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An oral history interview with Franklyn Parris in Cardiff, discussing his experience of growing up within a family which migrated from the Caribbean during the 1950s.

“When I came here… it was like a bird to being let out of the cage, you know…”

Franklyn Parris was born in St Kitts in 1947. When he was nine years old his father left for Britain and Franklyn went to live with his grandmother.

“My dad was a butcher in the West Indies, and when he came here he worked in the coal cuttings up in Nantgarw… When I was about six till it was about nine, I went to the market every Friday night with my dad to kill the animals to sell in the market on a Saturday.”
“When I was young, I wanted to grow up to be a minister in church. Church was a big part of life, especially from my time as a child went to church nearly every day, evenings and nights.”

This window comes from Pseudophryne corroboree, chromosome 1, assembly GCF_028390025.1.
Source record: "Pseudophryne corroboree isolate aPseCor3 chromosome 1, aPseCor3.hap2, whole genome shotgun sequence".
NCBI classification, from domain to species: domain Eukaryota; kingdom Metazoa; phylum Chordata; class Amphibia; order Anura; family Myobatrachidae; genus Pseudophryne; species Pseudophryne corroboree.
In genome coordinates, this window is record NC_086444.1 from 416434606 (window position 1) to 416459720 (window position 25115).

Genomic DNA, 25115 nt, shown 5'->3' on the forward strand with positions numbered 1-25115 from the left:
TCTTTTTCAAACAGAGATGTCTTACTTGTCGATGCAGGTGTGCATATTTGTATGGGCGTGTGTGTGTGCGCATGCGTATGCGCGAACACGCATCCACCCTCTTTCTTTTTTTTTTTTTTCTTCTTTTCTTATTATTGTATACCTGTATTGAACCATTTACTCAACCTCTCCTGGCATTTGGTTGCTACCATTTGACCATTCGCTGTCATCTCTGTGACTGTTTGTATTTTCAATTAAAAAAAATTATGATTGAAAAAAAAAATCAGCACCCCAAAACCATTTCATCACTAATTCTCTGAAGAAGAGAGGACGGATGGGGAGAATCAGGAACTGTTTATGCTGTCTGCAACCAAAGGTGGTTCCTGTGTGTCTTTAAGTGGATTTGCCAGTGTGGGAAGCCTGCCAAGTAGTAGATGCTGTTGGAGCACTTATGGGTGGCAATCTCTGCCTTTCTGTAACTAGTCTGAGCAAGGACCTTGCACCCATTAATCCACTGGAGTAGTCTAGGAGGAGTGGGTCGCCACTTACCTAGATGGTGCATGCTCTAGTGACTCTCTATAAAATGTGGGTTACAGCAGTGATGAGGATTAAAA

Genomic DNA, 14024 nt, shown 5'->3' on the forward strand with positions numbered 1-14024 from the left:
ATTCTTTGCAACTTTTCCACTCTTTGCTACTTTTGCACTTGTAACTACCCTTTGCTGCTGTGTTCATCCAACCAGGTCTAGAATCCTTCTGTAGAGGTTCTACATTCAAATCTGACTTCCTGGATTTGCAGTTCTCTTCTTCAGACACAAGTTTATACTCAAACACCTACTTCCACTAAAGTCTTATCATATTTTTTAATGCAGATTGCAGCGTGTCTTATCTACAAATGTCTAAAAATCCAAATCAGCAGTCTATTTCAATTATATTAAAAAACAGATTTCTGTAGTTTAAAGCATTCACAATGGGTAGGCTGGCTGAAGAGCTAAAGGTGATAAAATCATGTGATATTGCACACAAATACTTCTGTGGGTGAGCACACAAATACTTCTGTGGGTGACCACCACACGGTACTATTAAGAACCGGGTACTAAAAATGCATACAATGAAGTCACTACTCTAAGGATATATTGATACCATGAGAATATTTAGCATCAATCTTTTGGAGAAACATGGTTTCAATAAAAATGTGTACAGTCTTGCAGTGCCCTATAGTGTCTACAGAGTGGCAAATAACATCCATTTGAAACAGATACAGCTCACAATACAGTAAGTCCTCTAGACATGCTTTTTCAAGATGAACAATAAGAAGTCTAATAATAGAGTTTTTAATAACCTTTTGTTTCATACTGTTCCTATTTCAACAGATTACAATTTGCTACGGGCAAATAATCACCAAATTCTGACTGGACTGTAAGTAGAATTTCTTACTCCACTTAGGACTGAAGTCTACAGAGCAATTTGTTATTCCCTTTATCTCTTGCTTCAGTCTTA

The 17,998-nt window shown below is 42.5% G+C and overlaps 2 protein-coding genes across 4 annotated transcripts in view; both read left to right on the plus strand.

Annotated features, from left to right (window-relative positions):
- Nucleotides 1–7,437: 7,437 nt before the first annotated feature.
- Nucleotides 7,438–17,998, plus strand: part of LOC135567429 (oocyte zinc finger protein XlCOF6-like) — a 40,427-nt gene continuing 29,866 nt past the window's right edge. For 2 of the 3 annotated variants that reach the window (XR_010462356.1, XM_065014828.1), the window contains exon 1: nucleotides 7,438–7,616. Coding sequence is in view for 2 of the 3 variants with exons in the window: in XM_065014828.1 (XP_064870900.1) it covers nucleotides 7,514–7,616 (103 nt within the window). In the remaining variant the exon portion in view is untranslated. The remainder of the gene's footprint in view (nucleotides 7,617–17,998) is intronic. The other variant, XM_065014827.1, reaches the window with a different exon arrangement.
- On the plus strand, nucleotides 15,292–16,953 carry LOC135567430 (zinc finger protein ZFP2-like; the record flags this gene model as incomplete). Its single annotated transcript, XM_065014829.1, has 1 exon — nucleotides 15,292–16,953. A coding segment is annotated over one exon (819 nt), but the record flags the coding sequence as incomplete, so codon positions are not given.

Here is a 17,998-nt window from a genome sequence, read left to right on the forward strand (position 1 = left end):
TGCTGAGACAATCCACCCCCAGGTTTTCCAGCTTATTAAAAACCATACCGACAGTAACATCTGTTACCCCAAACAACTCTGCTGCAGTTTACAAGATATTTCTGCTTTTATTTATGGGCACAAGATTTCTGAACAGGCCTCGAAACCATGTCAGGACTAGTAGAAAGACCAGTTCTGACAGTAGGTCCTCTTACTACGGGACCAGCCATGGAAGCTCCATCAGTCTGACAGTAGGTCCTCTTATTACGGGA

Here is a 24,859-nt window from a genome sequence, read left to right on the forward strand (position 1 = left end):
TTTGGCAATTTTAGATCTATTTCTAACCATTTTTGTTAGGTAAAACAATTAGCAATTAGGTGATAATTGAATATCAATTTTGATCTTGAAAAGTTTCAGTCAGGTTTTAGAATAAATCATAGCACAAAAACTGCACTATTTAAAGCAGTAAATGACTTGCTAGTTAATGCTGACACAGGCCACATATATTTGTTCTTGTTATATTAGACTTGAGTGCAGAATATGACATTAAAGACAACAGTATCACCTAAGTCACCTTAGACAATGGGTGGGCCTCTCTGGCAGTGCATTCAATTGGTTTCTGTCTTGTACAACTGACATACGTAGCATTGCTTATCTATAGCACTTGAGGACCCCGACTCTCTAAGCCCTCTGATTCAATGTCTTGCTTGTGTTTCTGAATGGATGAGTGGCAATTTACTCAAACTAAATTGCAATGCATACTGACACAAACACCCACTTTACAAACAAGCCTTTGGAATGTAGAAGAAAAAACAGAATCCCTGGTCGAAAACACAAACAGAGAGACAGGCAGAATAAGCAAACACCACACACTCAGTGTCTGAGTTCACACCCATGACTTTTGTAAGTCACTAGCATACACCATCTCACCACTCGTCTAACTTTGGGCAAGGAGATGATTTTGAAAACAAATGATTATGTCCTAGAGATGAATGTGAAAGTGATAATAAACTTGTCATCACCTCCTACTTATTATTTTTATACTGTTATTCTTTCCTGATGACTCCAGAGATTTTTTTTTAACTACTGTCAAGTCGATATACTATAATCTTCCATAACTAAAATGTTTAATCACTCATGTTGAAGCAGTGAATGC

“…My grandmother wrote to my dad and said you’d better send for him because he’d be on his own if anything happens to me… I was 13 and then I came here.”
“I started an apprenticeship as an engineer… I was successful and went in the Navy as an engineer. That was in 1968…Flew to New York, joined the ship… from there we went to Vietnam, we flew from Hong Kong with the soldiers because the war was on. I was away for eight months… Seen suffering, seen dead bodies, really shocking…”
“I’ve got two flags up in my house, St Kitts and Nevis flag and the Welsh flag… After being around Britain, I wouldn’t live anywhere else but Cardiff…”
“There have been testing times in the past, but there’ve been more good times than testing. People have made me feel more welcome. I got a tremendous amount of friends. I still feels lonely but I got friends, but it’s a loneliness that has been with me all my life and which will never go away.” 


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